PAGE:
I spent about three hours or more yesterday writing a job application for the first job that I’ve seen that I think I actually want to apply for (rather than applying because it’s a job and I need a job).  I ran out of time, though, so I had to send it today.

I ran out of time yesterday because I went with my Dad to clear out my flat.  We spent two hours there and we still didn’t clear it all out.  All my crockery and some of my non-perishable food is still there, plus the stuff in the bathroom.  The flat needs a good clean too, including the perpetual battle with mould in the bathroom.  I also need to empty many of the boxes we brought back yesterday, because I can’t live with them on my bedroom floor, from practical reasons but also because I hate mess.  I’m not sure where all the books I’ve acquired in the last two years are going to go, though, as I’m really pressed for shelf space.  It does really feel like I’ve moved back with my parents now.  Insert miserable face emoji here.

I went to bed late yesterday again.  Because of the job application and clearing out the flat (which was almost a full day’s work in total, but started midday because I overslept again) and because I needed to clear away a load of stuff from the flat that my Dad had put on or by my bed, I didn’t get to bed until 2.00am.  Actually, I fell asleep fully dressed.  I woke up again around 4.00am, quickly changed into my pyjamas and brushed my teeth and went to bed properly a few minutes later.  I have to be exhausted to fall asleep without doing my muscle relaxation exercises (except after Shabbat lunch, strangely).  Then, as usual, I slept for ten hours and even after getting up and drinking coffee, I still felt too exhausted to move.  I felt so exhausted that I felt physically frail and faint.  I guess I’m drained by moving, both physically and emotionally.

E. suggested treating my days like work days to get up earlier, but I find it impossible to treat an artificial deadline for getting up like a real deadline.  It’s not even conscious.  I set alarms, but I turn them off in my sleep or sleep through them (to the annoyance of my parents, as they sound for five minutes at a time, but I don’t hear).  When I had to get up by 7.00am for work, however, even if I slept through my alarms, I would naturally wake at 7.00am, however little sleep I had had.  I don’t know why this happens or how to use it to my advantage.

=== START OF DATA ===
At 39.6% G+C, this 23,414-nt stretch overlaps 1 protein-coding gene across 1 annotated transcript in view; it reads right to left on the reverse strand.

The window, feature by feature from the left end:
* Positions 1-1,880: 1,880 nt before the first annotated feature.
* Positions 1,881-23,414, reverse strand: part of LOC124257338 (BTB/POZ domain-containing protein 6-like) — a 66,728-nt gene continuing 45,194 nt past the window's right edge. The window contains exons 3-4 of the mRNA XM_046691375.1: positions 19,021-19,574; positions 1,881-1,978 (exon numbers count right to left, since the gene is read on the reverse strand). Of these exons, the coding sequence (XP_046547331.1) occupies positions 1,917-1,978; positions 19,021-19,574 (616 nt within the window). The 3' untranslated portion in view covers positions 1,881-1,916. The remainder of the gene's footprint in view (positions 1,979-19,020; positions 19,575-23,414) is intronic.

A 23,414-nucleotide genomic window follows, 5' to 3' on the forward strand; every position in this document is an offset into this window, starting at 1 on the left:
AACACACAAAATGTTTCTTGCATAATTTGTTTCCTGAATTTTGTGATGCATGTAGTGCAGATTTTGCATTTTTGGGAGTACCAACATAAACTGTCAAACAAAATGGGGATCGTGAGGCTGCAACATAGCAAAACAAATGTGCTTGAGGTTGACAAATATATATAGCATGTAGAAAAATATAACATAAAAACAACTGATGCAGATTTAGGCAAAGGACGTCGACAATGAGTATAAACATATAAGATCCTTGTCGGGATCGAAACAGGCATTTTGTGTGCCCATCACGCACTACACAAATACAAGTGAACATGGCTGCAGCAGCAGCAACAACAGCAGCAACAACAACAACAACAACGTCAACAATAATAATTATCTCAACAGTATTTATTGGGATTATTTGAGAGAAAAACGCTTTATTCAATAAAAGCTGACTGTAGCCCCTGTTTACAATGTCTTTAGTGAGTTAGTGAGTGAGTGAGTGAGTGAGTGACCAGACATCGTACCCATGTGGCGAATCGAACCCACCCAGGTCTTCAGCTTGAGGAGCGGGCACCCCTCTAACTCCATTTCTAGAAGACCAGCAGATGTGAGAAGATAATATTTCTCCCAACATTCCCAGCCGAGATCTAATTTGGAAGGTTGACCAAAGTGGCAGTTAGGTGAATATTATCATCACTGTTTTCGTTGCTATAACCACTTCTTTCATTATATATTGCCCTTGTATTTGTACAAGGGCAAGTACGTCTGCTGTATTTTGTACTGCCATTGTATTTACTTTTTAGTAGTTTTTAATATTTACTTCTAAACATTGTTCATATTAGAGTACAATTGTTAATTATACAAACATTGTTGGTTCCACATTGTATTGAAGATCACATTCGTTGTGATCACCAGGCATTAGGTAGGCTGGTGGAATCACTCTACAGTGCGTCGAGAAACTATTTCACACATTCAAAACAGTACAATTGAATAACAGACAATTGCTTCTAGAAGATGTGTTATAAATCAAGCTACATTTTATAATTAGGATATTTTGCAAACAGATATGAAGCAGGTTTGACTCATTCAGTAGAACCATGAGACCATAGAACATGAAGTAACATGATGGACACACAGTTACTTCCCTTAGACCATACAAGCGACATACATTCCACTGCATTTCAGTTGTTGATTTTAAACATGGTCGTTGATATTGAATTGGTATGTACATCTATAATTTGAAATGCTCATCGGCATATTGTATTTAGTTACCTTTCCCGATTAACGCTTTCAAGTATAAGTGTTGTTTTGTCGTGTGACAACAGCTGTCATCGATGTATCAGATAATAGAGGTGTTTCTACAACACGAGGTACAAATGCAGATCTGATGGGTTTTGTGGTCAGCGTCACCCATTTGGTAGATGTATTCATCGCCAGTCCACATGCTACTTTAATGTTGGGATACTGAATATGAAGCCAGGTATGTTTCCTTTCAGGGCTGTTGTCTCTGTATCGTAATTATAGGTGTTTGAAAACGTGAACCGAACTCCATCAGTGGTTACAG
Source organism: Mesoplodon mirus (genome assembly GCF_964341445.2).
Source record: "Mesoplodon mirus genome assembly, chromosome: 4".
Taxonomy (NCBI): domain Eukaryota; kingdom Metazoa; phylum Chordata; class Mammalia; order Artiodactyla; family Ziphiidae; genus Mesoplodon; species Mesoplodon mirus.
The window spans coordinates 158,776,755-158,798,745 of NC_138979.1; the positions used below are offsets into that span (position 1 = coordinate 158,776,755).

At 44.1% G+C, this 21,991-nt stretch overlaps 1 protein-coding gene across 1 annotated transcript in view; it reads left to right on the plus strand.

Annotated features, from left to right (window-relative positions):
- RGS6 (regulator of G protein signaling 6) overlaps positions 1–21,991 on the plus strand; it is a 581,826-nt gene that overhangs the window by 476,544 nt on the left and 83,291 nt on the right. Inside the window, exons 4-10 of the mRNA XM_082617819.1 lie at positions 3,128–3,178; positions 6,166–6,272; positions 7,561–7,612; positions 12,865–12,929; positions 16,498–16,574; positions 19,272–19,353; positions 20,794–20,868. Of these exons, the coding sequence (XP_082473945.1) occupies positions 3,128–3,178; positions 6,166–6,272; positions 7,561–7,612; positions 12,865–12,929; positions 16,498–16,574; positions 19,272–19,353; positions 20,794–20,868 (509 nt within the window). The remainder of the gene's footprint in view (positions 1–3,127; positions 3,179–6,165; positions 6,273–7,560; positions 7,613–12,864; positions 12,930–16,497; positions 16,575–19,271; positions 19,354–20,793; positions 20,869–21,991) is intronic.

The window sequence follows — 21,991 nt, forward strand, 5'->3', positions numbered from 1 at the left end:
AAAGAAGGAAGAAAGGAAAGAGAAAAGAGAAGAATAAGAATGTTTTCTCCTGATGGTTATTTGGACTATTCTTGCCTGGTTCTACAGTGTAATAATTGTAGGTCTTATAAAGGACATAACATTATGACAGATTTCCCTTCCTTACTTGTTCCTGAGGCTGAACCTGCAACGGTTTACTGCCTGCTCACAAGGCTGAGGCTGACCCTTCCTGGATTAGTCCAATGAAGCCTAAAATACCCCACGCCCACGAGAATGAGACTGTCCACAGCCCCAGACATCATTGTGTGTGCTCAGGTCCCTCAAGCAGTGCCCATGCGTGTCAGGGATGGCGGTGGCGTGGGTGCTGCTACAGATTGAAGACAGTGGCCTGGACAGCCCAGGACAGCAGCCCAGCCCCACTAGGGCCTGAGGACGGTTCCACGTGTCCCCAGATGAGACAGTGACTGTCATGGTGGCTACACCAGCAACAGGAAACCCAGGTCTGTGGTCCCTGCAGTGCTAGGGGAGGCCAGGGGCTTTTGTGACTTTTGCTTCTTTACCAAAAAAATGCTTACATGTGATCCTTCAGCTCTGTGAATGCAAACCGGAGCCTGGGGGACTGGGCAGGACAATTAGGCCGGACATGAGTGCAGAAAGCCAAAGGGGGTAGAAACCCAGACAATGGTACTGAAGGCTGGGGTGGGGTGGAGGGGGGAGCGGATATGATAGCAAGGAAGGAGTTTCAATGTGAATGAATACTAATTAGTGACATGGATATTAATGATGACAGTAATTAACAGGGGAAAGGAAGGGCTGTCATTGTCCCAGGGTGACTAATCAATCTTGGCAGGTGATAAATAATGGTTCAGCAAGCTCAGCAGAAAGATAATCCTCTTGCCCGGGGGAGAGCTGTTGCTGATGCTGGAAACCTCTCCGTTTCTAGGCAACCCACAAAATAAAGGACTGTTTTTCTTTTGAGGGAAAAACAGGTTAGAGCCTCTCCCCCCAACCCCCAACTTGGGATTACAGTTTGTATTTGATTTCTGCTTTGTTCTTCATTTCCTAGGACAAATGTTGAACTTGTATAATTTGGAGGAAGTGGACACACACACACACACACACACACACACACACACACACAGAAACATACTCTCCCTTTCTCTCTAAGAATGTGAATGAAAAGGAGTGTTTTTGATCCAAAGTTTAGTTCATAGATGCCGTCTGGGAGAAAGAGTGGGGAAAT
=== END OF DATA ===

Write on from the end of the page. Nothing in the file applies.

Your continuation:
I feel bad about being tired all the time.  Even people who are understanding about the depression (my parents, E.) don’t always understand this, at least not to its full extent.  I think the equation is often (tiredness from depression) + (tiredness from having to socialise when possibly autistic and socially anxious) = constant tiredness, because one or the other is always there because when I’m less depressed, I’m often forcing myself into social situations instead, even if just work or shul (synagogue).  Depression just leads to a constant sense of exhaustion and I’ve been depressed for so long, I no longer know what my ‘normal’ energy level would be.

I had some OCD yesterday and today too.  I know it gets triggered by stress and upheaval and I have a lot of both right now, and I felt that I did bring it under control fairly swiftly, but I worry that it’s going to get worse again.

On an unrelated note, I was depressed by this article which argues that formal matchmaking by paid matchmakers in the Orthodox Jewish community only works for about 13% of the people who try it.  It seems that most people in the frum (religious) community are set up informally by people known to them.  The problem, as I’ve said many times, is that I keep myself too much to myself, and my parents’ social network is mostly the wrong age (children too young) and/or not religious enough for me to be set up with anyone suitable.  I’ve only ever been set up on four dates that way, two of which never happened because the women weren’t interested (well, one wasn’t interested and one I have absolutely no idea what happened).  So I have no idea how I could meet someone.  I actually got talking to a couple of women a little bit at volunteering on Sunday and I hope to see them next time, but I don’t know if I could ever actually ask one of them out.  I’m very bad at that sort of thing.